LISA LYNCH: Well, what’s happening in the economy right now is that employers are finally adding on new jobs into the economy. But we’ve had an unprecedented drop in the labor force participation rate of workers and a lot of people have gotten very discouraged about employment prospects and have stopped looking for work. So what one hopes to see then is those folks who would stop looking for work who were not counted as unemployed now as employers start advertising for new work coming back into the labor market, and when that happens, you will see up ticks in the unemployment rate.
Now the unemployment rate just moved from 5.6 to 5.7 percent. That’s a very small increase and the Bureau of Labor Statistics, in fact, said that was not a significant increase in the unemployment rate. But we should not be surprised if we actually see the unemployment rate not dropping or even increasing a little bit more. It will be not such bad news, if that’s reflecting people coming back into the labor market because they finally have an opportunity to apply for some jobs.
MARGARET WARNER: Mark Zandi, who is not benefiting or who didn’t benefit from this big, big up tick this month?
MARK ZANDI: Clearly all those folks who worked in manufacturing are still struggling. When you look across the country from Boston to the bay area of California, the real trouble is in the Midwest , in big parts of the South — the Mountain West, the Pacific Northwest. There are still large areas of the country where people are struggling. It is important to note that even though the job market is improving, it is still very soft. And if you lose your job and you are unemployed, it is very difficult to get employment. For example, just a statistic, one-fourth of all the unemployed are unemployed more than 27 weeks. And that means they are running out of unemployment insurance benefits. So that’s close to a record high. So it is still a very soft job market. It is improving and should get better but it is still very soft.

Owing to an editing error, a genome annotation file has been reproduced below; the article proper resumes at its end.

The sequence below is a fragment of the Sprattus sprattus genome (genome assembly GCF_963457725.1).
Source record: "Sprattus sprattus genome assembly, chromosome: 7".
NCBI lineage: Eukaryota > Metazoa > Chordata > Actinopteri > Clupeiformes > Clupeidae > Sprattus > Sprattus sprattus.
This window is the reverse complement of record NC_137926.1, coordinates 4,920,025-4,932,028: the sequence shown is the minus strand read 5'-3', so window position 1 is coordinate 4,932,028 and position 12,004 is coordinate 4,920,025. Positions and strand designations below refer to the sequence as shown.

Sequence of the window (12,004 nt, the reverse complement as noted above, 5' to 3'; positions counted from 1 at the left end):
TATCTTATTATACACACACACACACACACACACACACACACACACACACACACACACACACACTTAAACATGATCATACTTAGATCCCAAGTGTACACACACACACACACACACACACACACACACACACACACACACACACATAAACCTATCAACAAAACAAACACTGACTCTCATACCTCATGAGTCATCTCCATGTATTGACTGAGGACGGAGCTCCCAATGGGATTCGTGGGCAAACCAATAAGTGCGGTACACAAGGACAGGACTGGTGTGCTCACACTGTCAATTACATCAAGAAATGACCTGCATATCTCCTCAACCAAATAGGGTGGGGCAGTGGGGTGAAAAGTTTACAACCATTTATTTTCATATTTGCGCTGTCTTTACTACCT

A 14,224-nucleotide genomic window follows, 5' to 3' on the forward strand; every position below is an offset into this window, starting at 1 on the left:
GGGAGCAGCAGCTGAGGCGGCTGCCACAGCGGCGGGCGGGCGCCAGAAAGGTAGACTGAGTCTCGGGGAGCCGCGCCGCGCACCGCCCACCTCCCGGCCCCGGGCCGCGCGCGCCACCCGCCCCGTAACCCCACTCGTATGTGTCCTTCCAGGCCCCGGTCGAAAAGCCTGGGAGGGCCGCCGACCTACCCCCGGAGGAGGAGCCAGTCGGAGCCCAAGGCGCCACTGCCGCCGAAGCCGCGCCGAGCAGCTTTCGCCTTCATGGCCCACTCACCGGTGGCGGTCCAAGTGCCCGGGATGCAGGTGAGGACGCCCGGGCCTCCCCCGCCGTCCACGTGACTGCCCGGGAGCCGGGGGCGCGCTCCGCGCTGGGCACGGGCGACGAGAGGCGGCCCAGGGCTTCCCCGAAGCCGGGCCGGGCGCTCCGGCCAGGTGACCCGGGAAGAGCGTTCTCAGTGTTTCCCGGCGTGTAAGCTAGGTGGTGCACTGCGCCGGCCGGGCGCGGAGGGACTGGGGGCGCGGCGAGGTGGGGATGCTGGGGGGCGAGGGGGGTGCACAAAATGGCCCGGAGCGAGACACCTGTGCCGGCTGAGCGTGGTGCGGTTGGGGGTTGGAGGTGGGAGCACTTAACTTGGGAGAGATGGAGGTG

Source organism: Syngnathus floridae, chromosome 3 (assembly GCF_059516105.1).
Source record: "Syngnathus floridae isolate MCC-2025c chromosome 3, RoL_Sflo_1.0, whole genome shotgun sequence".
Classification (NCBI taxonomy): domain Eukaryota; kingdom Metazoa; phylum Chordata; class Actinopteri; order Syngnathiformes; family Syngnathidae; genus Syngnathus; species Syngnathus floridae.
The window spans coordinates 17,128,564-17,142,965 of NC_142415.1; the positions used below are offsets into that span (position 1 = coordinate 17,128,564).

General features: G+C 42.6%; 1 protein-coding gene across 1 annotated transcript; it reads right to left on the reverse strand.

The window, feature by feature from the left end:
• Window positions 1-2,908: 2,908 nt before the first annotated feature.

MARGARET WARNER: And, Lisa Lynch, how unusual is it that we’ve had at least nine months of really robust economic growth — and until now, the job growth just wasn’t keeping pace at all and everyone was ringing their hands and saying why isn’t it? Now we see this really big spike. One, is that unusual and two what does it tell you?
LISA LYNCH: Well, I mean it’s about time we’re seeing this job growth and economists have been predicting we see a big up tick in the employment numbers for many months.
MARGARET WARNER: For many months.
LISA LYNCH: So while this number was three times bigger than what people had been forecasting, I think it also, most people were saying it’s about time. But I think it’s important to look at that number and realize that, for the economy to keep pace with the growth of the population, we should be adding between 120 and a 150,000 jobs a month, just to keep pace with the growth of the population. So this number is over 300,000, but we have over 2 million people that net job loss since the beginning of this recession.
And we’re going to need to have many months going forward of healthy job increases of 200 to 300,000 before we are going to make a dent into the unemployed and to have an impact on those long-term unemployed that Mark was just talking about.
MARGARET WARNER: Briefly to you both, starting with you, Mark Zandi, can you look at all these numbers and the information that was released today and tell whether this growth is sustainable?
MARK ZANDI: Well, I think we should be optimistic, yes, that it is going to, we are going to create more jobs and the job market is going to improve. But it is going to be a bit of a slog. There are many waits on the job market that aren’t going to go away quickly. And while things will get better, they’ll get better relatively slowly.
MARGARET WARNER: Lisa Lynch, your view on that?
LISA LYNCH: Well, I would agree with Mark as well. And I think in particular for the fact that we have one in four people out of work for six months or more. They really need to have a job growth — an economy that’s creating a lot of jobs to pull them back in and let’s hope that we have many months going forward with job numbers like we saw today.
MARGARET WARNER: Lisa Lynch, Mark Zandi, thank you both.